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This interview is taken from PN Review 69, Volume 16 Number 1, September - October 1989.

in conversation with Dan Jacobson Michael Freeman

M: May we begin with your recent book Adult Pleasures? You argue there that "literature leaves us as we were before, except for knowing that we have been through the experience it provided". It is the process of reading literature that matters, rather than any insights or wisdom that we take away from it. What's the nature of that process, the importance of that experience?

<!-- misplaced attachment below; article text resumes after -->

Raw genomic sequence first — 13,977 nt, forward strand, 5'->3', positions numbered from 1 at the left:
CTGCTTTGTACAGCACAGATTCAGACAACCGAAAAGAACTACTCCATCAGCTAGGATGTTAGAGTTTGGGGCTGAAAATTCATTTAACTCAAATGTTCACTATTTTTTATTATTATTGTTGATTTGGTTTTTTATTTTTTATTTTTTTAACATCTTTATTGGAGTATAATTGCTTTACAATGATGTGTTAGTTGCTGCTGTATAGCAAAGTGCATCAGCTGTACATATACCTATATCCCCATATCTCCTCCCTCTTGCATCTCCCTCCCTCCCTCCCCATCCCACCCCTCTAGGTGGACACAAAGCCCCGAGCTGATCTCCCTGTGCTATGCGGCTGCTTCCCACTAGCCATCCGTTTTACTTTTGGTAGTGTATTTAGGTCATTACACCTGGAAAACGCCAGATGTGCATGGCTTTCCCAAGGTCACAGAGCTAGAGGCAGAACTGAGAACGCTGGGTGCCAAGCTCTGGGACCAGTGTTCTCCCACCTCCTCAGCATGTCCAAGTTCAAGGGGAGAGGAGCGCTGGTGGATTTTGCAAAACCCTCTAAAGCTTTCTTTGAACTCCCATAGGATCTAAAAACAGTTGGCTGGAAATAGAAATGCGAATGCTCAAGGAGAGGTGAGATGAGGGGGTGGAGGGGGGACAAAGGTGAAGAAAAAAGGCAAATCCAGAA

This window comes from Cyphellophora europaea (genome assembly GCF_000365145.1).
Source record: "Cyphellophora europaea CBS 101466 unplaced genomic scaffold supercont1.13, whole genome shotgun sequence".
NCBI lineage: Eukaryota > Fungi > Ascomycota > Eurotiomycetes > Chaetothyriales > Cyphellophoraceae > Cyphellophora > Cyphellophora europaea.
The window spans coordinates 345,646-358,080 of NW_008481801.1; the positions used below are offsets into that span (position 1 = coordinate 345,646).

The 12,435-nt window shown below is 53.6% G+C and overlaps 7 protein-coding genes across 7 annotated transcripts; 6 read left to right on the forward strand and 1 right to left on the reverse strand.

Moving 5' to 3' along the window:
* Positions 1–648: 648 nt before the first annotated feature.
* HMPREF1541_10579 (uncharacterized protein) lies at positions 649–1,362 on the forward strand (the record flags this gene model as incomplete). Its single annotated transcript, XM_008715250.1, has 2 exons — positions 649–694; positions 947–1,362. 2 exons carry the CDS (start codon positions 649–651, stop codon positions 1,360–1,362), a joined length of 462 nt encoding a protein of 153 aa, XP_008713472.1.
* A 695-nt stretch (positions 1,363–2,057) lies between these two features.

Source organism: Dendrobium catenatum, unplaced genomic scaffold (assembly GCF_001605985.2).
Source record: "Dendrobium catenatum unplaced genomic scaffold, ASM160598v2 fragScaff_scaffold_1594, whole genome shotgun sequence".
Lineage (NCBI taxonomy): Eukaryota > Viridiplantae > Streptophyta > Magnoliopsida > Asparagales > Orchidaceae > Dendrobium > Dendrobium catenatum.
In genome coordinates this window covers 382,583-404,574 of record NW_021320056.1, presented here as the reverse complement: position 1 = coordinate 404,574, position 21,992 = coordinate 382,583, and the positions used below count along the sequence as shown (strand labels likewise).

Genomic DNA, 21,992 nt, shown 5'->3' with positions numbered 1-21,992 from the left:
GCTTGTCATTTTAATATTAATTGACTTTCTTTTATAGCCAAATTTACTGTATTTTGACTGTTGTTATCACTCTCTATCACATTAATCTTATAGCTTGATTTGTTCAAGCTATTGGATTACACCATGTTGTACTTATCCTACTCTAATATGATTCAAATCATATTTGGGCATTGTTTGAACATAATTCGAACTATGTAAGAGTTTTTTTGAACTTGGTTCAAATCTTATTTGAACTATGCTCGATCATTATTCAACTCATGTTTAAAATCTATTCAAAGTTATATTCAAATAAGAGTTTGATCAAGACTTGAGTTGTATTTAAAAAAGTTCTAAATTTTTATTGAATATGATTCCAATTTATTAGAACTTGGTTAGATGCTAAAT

D: Knowing that we have been through an experience implies a difference, at least in our consciousness, from what we were before we had the experience. So I would gloss what I said to that extent. But, yes, in the essays in that book I was reacting strongly against the idea of literature being valued for that which is extractable from it. I felt that this falsified what we go through - the process, as you put it - when we read. And I was trying to find terms in which we could value that process itself, rather than any 'end product' it might have. Partly, this arises simply from a struggle to be true to my experience. When I think about my reading as a child - and as an adult too: once something had gripped me in my reading, it was that very state of being gripped that made me go on as a reader. And indeed that's what made me a writer too, because it was so intense, so pleasurable, it was so different from life. Though of course ...

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